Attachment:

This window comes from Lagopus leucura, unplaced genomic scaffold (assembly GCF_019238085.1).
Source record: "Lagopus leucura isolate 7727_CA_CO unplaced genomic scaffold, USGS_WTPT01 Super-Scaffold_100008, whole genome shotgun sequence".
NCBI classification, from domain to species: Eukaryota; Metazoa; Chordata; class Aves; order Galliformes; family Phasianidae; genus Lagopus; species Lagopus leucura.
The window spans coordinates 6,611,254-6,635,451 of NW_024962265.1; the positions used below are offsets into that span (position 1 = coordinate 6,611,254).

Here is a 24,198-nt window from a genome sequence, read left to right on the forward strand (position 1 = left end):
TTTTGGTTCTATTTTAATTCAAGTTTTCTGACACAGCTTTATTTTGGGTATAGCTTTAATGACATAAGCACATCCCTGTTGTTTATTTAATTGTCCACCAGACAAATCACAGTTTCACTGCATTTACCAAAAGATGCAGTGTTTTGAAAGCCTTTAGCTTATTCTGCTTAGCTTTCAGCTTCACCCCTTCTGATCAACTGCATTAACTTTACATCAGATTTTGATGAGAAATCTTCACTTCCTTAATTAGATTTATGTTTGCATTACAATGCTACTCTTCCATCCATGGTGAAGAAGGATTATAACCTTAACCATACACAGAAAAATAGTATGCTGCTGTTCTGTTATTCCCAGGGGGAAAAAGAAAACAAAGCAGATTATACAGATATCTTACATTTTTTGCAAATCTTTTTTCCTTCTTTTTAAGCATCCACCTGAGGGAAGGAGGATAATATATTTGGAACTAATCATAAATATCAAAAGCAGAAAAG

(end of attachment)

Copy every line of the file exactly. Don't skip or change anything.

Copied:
This window comes from Lagopus leucura, unplaced genomic scaffold (assembly GCF_019238085.1).
Source record: "Lagopus leucura isolate 7727_CA_CO unplaced genomic scaffold, USGS_WTPT01 Super-Scaffold_100008, whole genome shotgun sequence".
NCBI classification, from domain to species: Eukaryota; Metazoa; Chordata; class Aves; order Galliformes; family Phasianidae; genus Lagopus; species Lagopus leucura.
The window spans coordinates 6,611,254-6,635,451 of NW_024962265.1; the positions used below are offsets into that span (position 1 = coordinate 6,611,254).

Here is a 24,198-nt window from a genome sequence, read left to right on the forward strand (position 1 = left end):
TTTTGGTTCTATTTTAATTCAAGTTTTCTGACACAGCTTTATTTTGGGTATAGCTTTAATGACATAAGCACATCCCTGTTGTTTATTTAATTGTCCACCAGACAAATCACAGTTTCACTGCATTTACCAAAAGATGCAGTGTTTTGAAAGCCTTTAGCTTATTCTGCTTAGCTTTCAGCTTCACCCCTTCTGATCAACTGCATTAACTTTACATCAGATTTTGATGAGAAATCTTCACTTCCTTAATTAGATTTATGTTTGCATTACAATGCTACTCTTCCATCCATGGTGAAGAAGGATTATAACCTTAACCATACACAGAAAAATAGTATGCTGCTGTTCTGTTATTCCCAGGGGGAAAAAGAAAACAAAGCAGATTATACAGATATCTTACATTTTTTGCAAATCTTTTTTCCTTCTTTTTAAGCATCCACCTGAGGGAAGGAGGATAATATATTTGGAACTAATCATAAATATCAAAAGCAGAAAAG